Merely a week after Google flagged and suspended the Pinduoduo app from the Play Store, security researchers at Kaspersky Lab have identified and reported the malicious codes found in the app.
Researchers from Kaspersky, drawing on earlier research by Chinese cybersecurity analysts, have pointed out that the app could undermine user privacy and data security by elevating its own privileges and exploiting system software vulnerabilities to install backdoors and gain unauthorised access to user data and notifications.
Kaspersky shared the report with Bloomberg and it is the most lucid explanation as to why Google suspended the app. “Some versions of the Pinduoduo app contained malicious code, which exploited known Android vulnerabilities to escalate privileges, download and execute additional malicious modules, some of which also gained access to users’ notifications and files,” said Igor Golovin, a Kaspersky security researcher.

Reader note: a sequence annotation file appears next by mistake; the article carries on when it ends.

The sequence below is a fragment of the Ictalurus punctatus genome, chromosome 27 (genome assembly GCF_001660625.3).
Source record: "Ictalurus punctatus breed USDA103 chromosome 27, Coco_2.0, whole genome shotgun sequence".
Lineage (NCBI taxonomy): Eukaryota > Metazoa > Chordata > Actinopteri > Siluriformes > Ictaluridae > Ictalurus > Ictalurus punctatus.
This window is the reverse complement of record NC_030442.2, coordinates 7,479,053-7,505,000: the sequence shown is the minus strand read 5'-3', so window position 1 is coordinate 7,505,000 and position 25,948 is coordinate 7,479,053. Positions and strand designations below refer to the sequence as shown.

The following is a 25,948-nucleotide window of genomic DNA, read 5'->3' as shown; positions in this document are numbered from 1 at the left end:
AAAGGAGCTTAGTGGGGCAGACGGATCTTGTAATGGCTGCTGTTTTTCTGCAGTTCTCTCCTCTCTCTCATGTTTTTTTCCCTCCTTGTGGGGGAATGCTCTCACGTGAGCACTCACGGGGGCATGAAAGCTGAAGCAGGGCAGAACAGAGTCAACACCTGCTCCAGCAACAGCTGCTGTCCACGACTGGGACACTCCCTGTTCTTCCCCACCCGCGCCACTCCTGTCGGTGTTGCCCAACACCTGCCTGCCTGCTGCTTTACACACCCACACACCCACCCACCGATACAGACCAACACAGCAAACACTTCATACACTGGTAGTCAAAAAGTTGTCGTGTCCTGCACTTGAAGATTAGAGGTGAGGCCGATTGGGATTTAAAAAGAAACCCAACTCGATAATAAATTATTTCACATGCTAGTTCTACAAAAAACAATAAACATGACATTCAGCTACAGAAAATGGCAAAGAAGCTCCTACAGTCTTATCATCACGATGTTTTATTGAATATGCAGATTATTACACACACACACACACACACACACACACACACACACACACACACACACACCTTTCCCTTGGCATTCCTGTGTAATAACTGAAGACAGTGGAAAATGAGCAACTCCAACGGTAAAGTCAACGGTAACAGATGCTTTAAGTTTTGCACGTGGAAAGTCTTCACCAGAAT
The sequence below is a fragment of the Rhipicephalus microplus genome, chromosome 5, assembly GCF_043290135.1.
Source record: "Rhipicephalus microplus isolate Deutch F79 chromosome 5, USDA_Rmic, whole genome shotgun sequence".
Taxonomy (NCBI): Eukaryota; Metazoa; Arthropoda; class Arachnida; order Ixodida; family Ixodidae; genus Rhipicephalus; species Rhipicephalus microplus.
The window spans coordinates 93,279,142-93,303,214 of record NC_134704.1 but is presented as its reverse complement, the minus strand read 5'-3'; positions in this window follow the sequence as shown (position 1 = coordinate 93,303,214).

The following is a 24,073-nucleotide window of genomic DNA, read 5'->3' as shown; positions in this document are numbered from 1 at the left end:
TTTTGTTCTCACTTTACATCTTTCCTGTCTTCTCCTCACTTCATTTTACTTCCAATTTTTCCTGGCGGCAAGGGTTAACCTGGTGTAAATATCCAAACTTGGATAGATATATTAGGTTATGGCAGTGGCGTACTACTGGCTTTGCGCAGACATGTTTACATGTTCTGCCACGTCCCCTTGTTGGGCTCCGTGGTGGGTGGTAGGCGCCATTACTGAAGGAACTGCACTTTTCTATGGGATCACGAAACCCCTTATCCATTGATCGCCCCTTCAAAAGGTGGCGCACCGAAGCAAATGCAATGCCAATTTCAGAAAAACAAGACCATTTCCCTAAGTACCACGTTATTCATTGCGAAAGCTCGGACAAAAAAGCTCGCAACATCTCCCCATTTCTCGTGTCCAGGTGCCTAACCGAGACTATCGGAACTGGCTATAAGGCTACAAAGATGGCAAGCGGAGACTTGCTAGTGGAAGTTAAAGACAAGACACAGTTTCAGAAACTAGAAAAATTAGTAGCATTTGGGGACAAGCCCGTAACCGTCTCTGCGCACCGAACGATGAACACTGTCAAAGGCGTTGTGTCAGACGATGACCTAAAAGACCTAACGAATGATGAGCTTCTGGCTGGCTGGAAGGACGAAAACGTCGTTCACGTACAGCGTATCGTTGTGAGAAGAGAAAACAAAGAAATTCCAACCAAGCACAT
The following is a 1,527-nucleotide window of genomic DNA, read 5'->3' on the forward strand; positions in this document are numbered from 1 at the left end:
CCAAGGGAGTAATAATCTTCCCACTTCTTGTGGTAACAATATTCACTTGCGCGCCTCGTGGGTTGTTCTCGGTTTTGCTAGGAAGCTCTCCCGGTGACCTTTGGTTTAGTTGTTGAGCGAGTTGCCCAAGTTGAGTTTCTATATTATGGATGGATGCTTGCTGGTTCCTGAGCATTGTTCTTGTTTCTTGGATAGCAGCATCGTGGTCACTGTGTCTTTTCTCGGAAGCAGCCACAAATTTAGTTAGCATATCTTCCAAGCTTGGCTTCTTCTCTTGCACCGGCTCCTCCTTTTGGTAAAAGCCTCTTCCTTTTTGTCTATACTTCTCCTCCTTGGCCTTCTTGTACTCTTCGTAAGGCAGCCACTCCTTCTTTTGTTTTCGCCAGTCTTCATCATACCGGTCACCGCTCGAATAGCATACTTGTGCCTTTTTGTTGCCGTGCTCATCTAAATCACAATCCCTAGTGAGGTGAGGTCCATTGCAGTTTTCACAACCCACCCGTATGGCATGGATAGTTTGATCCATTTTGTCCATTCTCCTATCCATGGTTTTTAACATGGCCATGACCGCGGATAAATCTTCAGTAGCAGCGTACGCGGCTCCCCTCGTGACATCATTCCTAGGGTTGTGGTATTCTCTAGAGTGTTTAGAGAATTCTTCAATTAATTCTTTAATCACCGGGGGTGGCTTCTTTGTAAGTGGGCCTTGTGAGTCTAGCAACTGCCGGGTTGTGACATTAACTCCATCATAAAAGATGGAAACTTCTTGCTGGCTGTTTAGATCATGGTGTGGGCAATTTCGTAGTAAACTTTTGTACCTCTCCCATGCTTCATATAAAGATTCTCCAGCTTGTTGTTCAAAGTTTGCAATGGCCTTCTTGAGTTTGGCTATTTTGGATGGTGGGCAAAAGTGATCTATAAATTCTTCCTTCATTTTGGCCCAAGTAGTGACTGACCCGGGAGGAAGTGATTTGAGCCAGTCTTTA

Last week, Google suspended the Pinduoduo app and urged users to remove the app from their devices. People downloading or using the Pinduoduo app were shown a warning that the app is harmful and it can allow unauthorised access to users’ data.
The announcement came at a time when U.S. lawmakers are openly accusing Chinese apps such as TikTok as a national security threat. However, unlike TikTok, Pinduoduo has a negligible user base in the United States.
The app is widely used in China where the Play Store is not even available. Another app of the same company (PDD Holdings) — Temu is still available to download in the United States as well as India.
Pinduoduo was founded in 2015 by PDD Holdings. The company started as a fresh agriculture platform before expanding to become a leading e-commerce player with approximately 900 million users, most of them in China.
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